These are ornamental species; for the plant grown for edible nuts, see Pistachio Nut. Glossy deep green leaves are divided into leaflets; insignificant flowers. If male trees are nearby, female trees will bear clusters of tiny fruits. Verticillium wilt may strike established trees. Minimize susceptibility by planting in well-drained soil and watering deeply but infrequently. Young trees tend to be irregular in form and benefit from early training and pruning.
From China. Slow to moderate growth to 30 to 60 ft. tall, with nearly equal spread. Foot-long leaves consist of 10–16 narrow, 2–4-in.-long leaflets. Good fall color, even in mild climates: foliage turns luminous orange to red (sometimes shades of yellow). This is the only tree to color scarlet in the desert. Fruit is red at first, then ripens to blue black. Tolerates a wide range of conditions. Accepts various watering regimes, from no water at all (this only in deep soils) to regular lawn watering (though verticillium wilt is a danger with the latter). Takes moderately alkaline soil. Resistant to oak root fungus. Reliable tree for streetside planting, lawn, patio, or garden.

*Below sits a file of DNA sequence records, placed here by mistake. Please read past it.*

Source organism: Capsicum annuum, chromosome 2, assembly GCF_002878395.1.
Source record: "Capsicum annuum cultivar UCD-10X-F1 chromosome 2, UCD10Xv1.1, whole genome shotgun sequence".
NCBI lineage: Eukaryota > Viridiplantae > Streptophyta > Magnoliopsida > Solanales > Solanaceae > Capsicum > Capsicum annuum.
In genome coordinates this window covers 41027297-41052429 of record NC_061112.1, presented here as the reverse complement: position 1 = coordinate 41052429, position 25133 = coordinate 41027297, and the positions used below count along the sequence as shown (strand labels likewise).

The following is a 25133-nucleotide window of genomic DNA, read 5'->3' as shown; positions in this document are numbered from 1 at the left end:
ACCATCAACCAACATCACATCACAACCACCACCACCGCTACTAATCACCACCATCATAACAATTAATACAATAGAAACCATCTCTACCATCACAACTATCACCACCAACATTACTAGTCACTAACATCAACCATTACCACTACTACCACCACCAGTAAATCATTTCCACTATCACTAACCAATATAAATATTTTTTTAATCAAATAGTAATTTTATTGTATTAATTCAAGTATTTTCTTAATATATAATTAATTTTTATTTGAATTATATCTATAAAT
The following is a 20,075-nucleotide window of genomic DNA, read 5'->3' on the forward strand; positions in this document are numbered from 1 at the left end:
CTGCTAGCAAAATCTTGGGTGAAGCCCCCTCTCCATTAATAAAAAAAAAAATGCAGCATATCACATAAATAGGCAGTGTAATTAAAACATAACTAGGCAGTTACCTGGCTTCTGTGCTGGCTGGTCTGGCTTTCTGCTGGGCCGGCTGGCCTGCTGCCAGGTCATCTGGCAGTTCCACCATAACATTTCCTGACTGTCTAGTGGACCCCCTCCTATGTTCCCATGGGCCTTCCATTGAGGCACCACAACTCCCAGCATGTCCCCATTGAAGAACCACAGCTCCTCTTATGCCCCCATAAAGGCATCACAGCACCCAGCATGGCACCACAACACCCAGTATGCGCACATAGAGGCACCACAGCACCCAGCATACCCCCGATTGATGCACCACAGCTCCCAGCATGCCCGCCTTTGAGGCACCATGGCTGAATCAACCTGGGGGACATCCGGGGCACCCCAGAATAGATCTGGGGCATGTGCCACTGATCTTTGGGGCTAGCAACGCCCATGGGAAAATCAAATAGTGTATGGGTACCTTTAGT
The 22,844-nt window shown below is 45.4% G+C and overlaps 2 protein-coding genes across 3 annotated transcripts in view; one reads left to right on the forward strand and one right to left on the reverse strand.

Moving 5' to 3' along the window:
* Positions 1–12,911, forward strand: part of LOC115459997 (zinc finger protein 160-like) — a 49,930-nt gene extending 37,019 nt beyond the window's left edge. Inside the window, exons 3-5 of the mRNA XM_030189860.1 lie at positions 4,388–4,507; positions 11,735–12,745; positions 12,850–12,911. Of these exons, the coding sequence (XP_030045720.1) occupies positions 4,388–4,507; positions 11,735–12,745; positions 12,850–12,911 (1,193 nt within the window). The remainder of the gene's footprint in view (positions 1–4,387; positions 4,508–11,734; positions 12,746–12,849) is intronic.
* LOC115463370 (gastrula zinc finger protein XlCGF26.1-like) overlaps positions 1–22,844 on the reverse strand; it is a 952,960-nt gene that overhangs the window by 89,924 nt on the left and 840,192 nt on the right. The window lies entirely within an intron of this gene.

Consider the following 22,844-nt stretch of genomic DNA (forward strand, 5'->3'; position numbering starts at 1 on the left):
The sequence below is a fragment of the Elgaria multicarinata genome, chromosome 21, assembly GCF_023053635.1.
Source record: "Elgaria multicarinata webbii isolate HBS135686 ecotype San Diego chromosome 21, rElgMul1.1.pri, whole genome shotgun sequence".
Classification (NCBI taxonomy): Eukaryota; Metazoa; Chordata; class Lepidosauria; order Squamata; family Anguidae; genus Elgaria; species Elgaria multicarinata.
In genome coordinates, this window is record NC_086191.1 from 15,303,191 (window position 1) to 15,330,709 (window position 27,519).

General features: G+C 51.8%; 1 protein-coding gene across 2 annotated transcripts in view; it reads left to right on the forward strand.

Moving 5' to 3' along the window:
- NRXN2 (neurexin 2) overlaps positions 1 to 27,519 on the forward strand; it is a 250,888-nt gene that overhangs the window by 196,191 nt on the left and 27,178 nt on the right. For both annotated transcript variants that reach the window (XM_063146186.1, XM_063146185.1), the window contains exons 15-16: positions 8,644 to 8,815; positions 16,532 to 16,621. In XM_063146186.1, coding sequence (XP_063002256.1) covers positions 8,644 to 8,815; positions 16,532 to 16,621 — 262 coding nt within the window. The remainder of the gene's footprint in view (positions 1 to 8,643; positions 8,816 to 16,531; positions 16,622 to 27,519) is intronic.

Has richer pink flowers and is considered hardier than the species.
More upright (to 10–12 ft. high and wide) than Eleagnus pungens, with thornless branche...
Native to China, Japan. Has rather rigid, sprawling, angular habit of growth to 10 to 15 ft. high and ...